George Osborne today scrapped cuts to tax credits worth £4.4bn and confirmed plans for a ‘digital revolution’ in the way individuals and small businesses file their tax returns.
Tax credit cuts abandoned
Reversing planned changes, which would have affected 3m families, Mr Osborne said, ‘I’ve had representations that these changes to tax credits should be phased in. I’ve listened to the concerns. I hear and understand them. And because I’ve been able to announce today an improvement in the public finances, the simplest thing to do is not to phase these changes in, but to avoid them altogether. Tax credits are being phased out anyway as we introduce universal credit.’
The government had been due to reduce the income threshold (above which you start to lose working tax credit) in 2016 – from £6,420 to £3,850 – and to make the rate of reduction steeper – 48% rather than 41% (so you would have lost 48p in the pound for each extra pound you earn above the threshold). Mr Osborne said that these changes were no longer necessary due ‘improvements in the nation’s finances’ experienced since the Budget in July and that there would be no change in tax credit rules. He noted that tax credits are due to be phased out and replaced by the new system of Universal Credit. For more about this, see our guide to tax credits.
Find out more: Autumn Statement 2015 – Which? rounds up the key announcements
Digital revolution in tax collection
The Chancellor confirmed that tax collection would undergo a ‘digital revolution’ over the next five years. Under this, those who currently file ‘self-assessment’ tax forms would switch to using digital tax accounts. Treasury documents explain that, ‘Most businesses, self-employed people and landlords will be required to keep track of their tax affairs digitally and update HMRC at least quarterly via their digital tax account, reducing errors through record keeping’.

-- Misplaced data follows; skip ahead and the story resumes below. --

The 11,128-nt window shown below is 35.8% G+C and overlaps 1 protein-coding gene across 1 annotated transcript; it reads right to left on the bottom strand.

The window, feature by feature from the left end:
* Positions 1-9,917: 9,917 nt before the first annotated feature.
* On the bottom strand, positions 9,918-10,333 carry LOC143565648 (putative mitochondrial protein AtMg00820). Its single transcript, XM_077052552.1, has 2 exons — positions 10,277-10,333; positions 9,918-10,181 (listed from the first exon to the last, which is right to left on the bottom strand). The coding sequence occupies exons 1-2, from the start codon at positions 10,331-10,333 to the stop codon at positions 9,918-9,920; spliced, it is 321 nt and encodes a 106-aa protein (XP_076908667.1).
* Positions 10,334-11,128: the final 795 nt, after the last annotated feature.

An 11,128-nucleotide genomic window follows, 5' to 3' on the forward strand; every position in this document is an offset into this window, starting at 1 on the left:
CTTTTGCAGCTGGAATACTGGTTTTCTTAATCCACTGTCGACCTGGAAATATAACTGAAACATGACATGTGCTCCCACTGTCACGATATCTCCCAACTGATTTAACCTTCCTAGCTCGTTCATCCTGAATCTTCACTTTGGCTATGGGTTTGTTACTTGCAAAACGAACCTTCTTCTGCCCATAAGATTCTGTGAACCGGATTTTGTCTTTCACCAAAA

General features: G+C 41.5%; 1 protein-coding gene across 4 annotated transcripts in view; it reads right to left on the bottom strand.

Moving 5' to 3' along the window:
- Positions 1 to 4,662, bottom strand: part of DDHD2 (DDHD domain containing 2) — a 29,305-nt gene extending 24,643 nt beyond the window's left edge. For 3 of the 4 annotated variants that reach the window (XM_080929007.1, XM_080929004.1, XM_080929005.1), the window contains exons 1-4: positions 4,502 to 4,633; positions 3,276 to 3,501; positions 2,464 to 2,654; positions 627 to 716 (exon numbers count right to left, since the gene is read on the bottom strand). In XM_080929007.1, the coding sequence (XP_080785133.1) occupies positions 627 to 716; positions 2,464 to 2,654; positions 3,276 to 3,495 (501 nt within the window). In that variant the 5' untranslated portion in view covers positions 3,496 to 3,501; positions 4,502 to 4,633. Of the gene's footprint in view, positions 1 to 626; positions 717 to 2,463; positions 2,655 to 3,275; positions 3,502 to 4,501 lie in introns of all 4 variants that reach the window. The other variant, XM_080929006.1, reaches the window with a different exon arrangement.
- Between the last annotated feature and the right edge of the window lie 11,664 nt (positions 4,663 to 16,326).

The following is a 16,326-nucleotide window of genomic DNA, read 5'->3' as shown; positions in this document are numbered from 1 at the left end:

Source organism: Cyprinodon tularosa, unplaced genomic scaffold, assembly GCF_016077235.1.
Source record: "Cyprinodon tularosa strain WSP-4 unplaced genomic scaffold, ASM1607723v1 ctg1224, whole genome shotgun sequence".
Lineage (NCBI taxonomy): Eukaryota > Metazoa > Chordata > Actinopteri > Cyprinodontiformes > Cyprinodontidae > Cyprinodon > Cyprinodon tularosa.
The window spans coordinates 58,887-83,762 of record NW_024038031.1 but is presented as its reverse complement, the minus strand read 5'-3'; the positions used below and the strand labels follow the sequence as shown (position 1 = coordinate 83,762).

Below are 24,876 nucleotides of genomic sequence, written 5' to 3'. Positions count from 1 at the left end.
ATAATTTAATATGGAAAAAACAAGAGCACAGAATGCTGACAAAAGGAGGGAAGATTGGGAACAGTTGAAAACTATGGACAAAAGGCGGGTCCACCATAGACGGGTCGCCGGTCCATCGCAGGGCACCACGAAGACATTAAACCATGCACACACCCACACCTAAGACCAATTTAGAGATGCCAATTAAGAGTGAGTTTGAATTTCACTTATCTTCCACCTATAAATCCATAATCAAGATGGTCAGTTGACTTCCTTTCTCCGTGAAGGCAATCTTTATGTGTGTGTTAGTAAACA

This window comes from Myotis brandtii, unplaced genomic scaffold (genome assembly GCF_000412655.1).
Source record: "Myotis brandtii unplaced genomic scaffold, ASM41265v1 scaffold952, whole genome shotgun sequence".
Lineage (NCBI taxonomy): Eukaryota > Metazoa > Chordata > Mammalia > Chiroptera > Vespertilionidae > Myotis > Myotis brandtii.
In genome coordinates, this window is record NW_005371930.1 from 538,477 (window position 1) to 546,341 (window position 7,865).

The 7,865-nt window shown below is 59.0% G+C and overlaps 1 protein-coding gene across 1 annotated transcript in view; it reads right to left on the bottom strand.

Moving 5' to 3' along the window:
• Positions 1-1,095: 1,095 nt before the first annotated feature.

Mr Osborne said: ‘We’re going to build one of the most digitally advanced tax administrations in the world. So that every individual and every small business will have their own digital tax account by the end of the decade, in order to manage their tax online’.
As well as income tax, the new system will impact on capital gains tax, with Mr Osborne adding that, ‘From 2019, once those accounts are up and running, we’ll require capital gains tax to be paid within 30 days of completion of any disposal of residential property.’
Capital gains tax is due on the sale of second homes – including those which have been inherited. It is either 18% or 28% of the value of the taxable gain, depending on your income. Under current rules, it is payable by 31 January after the end of the tax year in which the sale occurred. Depending on the date of the sale, this can give you between 9 months and 18 months to pay. See our guide to capital gains tax for more.
Council tax increase permitted
To boost spending on social care – such as council-funded residential care home places – Mr Osborne announced that he would permit local authorities to raise council tax by 2% through a dedicated ‘council tax precept’.
‘Tampon tax’ donated to good causes
Mr Osborne said that VAT paid on sanitary products could not be abolished due to EU rules but that the £15m raised each year would now be made available for women’s health charities.